Help needed for Haitian churches in wake of Matthew

By October 17, 2016


Haiti (MNN) — The devastating impact of Hurricane Matthew continues to takes its toll on the people of Haiti. To date, 87 Compassion International church partners and child development centers are temporarily closed due to damage, 83 centers have received significant damage or have been destroyed, and more than 11,097 Compassion-assisted children or their homes have been impacted or injured, with 6,920 children requiring relocation. Three children, 33 caregivers, and six siblings have died as a result of Hurricane Matthew. One hundred Compassion-assisted children have yet to be located, and assessment continues.

Hurricane Matthew, Haiti October 2016

(Image courtesy of Compassion International)

Current damage assessments reveal millions of dollars in recovery and rebuilding needs. Edouard Lassegue, Vice President of Latin America and Caribbean Regions for Compassion, says the two immediate priorities are short-term food security for the children and their families, and providing clean-up and repairs to local churches to ensure shelter for families displaced by the storm.

Compassion focuses its efforts on equipping the local church to serve children and families. Lassegue says that focus continues, even in times of crisis.

“When it comes to the response in times like this, whatever donation or support that we bring, we actually equip the local church so the local church is the distributing agent. And when crisis like this occurs, support is not limited only to the children who are registered in our program. We want the church to be the Church as it cares for all in need.”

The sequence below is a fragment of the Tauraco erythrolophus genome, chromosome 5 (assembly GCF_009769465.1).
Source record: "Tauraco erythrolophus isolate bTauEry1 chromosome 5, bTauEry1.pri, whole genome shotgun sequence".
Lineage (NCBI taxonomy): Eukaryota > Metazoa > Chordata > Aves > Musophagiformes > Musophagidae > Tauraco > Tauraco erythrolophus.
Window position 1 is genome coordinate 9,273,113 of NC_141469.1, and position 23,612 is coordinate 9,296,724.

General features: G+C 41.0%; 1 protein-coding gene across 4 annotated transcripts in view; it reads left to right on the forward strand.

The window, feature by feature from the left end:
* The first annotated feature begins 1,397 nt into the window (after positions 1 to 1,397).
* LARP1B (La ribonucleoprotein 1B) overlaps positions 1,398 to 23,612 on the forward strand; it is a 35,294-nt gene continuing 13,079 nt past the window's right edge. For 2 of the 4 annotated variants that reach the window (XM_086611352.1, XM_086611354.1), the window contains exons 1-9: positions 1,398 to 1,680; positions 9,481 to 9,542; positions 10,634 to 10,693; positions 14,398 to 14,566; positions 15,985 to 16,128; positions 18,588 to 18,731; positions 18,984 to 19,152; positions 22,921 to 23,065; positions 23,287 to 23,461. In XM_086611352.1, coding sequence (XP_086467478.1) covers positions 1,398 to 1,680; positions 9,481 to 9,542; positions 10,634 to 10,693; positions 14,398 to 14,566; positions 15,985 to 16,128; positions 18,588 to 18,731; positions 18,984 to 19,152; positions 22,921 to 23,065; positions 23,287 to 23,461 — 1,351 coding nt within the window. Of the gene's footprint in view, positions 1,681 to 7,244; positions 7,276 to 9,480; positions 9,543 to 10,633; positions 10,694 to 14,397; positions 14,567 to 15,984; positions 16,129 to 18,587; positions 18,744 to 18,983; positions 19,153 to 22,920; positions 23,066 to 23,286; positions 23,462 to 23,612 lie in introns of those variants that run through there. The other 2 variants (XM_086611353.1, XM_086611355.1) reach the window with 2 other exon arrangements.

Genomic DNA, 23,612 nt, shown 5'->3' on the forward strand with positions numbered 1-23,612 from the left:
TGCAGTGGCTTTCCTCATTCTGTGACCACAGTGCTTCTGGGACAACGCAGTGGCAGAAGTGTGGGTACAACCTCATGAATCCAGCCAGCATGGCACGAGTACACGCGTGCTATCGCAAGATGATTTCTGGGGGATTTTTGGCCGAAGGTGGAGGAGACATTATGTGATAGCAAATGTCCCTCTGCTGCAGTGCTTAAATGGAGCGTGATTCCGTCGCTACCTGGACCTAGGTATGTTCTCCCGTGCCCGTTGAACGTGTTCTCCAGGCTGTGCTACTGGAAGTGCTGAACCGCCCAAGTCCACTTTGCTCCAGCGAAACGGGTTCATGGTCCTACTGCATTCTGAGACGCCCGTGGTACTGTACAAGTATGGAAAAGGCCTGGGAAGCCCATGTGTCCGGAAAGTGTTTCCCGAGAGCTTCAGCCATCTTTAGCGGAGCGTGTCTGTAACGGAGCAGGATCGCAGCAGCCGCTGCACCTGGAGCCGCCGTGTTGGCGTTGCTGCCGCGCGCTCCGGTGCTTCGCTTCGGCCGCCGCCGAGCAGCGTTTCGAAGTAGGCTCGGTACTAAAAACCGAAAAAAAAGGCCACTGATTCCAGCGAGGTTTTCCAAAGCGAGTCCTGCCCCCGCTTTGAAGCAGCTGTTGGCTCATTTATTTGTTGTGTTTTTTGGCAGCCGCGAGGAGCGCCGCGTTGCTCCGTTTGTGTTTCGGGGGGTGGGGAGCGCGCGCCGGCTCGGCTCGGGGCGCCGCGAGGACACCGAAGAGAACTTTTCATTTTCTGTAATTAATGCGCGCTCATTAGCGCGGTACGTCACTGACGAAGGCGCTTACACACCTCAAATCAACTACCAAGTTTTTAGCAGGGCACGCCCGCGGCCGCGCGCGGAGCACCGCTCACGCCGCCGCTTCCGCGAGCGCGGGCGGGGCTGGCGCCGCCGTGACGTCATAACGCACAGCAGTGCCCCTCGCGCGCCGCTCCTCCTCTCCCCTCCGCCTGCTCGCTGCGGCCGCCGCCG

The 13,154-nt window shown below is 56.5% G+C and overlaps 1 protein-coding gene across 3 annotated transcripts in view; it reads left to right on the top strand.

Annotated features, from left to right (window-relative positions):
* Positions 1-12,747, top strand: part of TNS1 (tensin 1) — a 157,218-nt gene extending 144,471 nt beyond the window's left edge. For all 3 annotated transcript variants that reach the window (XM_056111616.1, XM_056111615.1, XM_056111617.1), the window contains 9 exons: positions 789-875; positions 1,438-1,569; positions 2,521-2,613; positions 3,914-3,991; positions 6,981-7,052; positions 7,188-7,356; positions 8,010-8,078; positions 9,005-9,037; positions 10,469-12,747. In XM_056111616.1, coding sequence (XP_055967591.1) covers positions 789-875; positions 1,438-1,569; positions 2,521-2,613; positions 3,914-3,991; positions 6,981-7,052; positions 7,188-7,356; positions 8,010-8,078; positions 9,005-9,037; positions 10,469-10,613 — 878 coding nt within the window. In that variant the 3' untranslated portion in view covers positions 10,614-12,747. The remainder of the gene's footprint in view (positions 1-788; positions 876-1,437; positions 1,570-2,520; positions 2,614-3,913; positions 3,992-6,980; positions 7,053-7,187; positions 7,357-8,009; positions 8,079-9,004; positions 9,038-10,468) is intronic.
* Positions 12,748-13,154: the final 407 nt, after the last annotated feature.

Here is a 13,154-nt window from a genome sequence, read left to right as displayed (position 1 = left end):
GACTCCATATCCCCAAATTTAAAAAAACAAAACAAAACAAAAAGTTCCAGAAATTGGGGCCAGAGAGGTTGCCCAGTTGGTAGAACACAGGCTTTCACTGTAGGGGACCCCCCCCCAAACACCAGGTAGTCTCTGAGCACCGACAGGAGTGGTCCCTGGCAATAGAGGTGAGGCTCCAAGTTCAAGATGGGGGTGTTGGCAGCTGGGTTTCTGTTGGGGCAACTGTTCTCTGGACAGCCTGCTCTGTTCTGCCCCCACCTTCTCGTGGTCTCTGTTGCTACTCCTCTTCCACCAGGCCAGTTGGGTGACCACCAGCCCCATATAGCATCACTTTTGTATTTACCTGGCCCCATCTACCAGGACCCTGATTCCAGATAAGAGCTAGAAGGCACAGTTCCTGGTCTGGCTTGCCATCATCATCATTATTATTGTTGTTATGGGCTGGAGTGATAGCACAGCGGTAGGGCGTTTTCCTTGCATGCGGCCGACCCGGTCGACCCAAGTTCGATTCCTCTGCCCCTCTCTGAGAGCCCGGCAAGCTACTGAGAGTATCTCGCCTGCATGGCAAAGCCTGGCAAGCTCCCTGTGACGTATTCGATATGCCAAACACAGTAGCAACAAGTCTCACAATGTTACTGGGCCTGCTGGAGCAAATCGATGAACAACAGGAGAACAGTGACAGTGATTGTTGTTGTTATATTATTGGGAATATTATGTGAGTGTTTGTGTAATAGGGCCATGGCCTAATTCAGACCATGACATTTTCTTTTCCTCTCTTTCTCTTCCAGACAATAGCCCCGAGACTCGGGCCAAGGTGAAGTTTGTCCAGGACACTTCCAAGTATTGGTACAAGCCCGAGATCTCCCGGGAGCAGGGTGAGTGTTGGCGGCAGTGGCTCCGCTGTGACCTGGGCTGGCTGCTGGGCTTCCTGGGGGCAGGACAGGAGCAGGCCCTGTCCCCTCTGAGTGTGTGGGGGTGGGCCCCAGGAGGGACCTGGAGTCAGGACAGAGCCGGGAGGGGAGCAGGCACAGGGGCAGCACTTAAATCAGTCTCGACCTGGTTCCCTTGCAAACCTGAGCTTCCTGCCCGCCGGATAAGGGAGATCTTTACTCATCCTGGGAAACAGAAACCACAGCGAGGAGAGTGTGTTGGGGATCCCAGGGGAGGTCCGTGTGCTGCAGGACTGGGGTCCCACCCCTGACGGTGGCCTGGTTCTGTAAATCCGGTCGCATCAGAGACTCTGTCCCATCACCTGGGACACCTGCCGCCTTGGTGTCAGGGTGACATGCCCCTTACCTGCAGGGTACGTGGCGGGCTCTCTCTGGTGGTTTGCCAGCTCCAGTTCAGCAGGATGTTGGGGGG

Hurricane Matthew, Haiti October 2016

(Image courtesy of Compassion International)

Helping partner churches restore operations has a second and significant impact on the long-term healing of families in the communities.

“When a disaster like that happens and the lives of those children are so disrupted, it is extremely important for the children to actually find an opportunity to regroup, for them to come back to their gathering place where they can meet with other children, where they can be protected, where they can be cared for — even if it’s just for a few hours a day.”

In addition to giving children a safe place for play, worship, teaching, and prayer, Lassegue says trauma care is embedded into Compassion’s disaster relief model.

“In situations like these, we deploy a cadre of Christian counselors who work not only with the children, but also with their families. They also work with the church leaders to help those church leaders identify what are some of the behaviors that would be characteristic of a child who is going through an anxiety attack, for instance. And they work with the parents to also help their children deal with those type of situations.”

Hurricane Matthew, Haiti October 2016

(Image courtesy of Compassion International)

Lassegue says there are two ways people can provide support to Compassion and their local church partners. “First, pray for those people in need, and pray for the people bringing support. Pray for wisdom and discernment for us, that we will make decisions that will help without hurting — that we will focus on meeting needs that will contribute to long-term health for churches and families. And then, please give. Providing financial resources will make possible the relief and the rebuilding and the equipping of those churches and partners that have suffered so much.”

Contribute to Compassion’s Haiti hurricane relief efforts now. 


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